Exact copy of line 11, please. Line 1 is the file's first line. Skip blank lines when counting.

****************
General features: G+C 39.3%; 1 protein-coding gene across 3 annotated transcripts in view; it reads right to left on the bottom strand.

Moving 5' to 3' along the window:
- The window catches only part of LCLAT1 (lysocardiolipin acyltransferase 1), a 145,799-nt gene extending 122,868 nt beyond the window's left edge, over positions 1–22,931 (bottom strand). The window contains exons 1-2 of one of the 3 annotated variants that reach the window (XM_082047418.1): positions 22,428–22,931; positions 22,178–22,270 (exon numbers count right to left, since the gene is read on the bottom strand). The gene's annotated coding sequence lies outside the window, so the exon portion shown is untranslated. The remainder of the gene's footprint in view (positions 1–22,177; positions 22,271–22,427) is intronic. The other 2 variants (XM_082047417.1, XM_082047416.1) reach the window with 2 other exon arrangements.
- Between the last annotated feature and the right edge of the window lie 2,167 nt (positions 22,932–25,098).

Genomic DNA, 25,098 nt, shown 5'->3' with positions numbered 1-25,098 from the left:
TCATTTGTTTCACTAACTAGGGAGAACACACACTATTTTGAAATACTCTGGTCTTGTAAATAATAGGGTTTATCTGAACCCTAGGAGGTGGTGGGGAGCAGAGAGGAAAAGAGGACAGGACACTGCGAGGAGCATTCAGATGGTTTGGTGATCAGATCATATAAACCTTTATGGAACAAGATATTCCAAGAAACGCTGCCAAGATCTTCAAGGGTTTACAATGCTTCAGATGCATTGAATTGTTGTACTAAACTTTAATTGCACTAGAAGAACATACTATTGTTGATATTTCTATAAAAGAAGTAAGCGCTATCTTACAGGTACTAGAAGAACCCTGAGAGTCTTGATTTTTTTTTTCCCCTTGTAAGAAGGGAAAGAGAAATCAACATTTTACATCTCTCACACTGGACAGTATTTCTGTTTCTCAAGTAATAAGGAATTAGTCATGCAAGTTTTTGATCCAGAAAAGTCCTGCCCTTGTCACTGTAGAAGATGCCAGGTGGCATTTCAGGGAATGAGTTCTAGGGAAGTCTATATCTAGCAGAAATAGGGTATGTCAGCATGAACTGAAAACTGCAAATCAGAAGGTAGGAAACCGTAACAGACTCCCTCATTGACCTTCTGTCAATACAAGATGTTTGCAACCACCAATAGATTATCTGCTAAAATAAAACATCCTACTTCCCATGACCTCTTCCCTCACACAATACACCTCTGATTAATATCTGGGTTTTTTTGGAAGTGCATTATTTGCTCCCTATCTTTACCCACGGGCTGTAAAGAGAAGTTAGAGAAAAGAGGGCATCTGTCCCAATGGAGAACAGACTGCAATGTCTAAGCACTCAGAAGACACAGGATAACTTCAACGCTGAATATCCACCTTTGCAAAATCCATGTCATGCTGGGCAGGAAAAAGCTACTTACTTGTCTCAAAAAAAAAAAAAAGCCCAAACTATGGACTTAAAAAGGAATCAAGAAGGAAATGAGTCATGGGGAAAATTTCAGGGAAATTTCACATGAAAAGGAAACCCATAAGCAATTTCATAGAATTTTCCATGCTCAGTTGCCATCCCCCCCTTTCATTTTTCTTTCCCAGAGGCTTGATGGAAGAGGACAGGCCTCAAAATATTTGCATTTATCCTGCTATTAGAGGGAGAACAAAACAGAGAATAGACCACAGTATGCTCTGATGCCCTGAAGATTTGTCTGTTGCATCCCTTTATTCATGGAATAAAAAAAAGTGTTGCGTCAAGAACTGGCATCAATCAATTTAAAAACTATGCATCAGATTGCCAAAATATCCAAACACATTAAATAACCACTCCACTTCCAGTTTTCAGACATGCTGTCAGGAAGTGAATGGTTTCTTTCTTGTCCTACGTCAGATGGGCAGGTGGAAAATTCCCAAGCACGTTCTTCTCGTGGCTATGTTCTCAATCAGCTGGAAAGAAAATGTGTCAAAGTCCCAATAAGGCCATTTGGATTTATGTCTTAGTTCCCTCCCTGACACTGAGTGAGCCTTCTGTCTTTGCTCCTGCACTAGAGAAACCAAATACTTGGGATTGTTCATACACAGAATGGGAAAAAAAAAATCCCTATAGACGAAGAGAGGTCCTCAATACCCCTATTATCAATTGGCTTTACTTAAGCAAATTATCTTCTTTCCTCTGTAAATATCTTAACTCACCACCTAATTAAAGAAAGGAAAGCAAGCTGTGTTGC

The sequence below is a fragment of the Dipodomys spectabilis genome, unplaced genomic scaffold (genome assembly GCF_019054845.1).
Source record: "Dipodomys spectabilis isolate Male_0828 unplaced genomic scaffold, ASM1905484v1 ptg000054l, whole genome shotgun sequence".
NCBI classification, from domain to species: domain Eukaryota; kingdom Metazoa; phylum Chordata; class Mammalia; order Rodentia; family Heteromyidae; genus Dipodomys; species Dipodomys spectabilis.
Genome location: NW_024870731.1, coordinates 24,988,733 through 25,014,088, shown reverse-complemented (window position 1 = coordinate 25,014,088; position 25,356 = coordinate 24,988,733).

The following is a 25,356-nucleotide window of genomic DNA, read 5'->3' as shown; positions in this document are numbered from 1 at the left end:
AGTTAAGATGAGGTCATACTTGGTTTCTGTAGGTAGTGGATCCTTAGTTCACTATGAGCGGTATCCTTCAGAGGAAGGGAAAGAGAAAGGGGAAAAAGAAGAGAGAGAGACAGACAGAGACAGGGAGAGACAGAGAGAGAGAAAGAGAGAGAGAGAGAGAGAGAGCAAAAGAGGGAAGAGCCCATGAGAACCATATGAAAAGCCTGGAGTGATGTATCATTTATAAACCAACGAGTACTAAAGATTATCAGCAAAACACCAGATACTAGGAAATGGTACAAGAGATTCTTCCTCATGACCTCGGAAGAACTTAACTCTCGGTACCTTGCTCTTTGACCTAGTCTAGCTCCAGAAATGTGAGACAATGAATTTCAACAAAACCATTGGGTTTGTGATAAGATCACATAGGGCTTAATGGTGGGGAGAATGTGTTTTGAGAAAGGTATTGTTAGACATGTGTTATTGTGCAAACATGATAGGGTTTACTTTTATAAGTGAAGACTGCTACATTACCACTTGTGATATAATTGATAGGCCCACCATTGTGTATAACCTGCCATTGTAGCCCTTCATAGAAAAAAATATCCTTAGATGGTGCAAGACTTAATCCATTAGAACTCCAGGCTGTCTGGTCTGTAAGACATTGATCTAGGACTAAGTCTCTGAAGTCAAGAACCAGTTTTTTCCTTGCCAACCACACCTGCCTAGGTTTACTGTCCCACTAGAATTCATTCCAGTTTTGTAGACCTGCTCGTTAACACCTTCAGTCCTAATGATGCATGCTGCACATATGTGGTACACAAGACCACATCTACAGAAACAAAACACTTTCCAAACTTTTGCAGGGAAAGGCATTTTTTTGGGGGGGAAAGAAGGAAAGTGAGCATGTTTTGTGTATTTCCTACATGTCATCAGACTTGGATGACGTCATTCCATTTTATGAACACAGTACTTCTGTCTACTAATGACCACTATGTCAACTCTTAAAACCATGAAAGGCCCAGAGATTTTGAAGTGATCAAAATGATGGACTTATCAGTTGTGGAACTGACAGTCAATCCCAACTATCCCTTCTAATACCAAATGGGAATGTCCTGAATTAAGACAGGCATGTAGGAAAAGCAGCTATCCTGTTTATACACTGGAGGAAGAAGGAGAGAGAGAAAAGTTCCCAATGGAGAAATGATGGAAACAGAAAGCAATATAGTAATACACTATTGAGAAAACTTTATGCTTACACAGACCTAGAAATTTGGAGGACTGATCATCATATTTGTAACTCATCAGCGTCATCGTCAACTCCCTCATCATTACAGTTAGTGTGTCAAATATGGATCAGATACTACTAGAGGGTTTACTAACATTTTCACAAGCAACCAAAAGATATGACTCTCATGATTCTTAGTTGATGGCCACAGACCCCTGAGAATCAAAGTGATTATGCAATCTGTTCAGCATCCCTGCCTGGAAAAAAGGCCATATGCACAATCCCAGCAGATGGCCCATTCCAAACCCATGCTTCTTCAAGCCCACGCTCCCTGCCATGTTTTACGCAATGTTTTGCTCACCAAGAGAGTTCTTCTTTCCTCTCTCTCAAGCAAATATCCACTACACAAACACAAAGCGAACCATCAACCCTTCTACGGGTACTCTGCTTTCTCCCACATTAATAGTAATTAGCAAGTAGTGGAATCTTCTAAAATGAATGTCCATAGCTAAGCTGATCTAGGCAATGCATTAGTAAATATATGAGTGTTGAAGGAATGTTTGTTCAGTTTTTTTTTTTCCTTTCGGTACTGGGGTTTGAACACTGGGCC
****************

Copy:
The following is a 25,356-nucleotide window of genomic DNA, read 5'->3' as shown; positions in this document are numbered from 1 at the left end: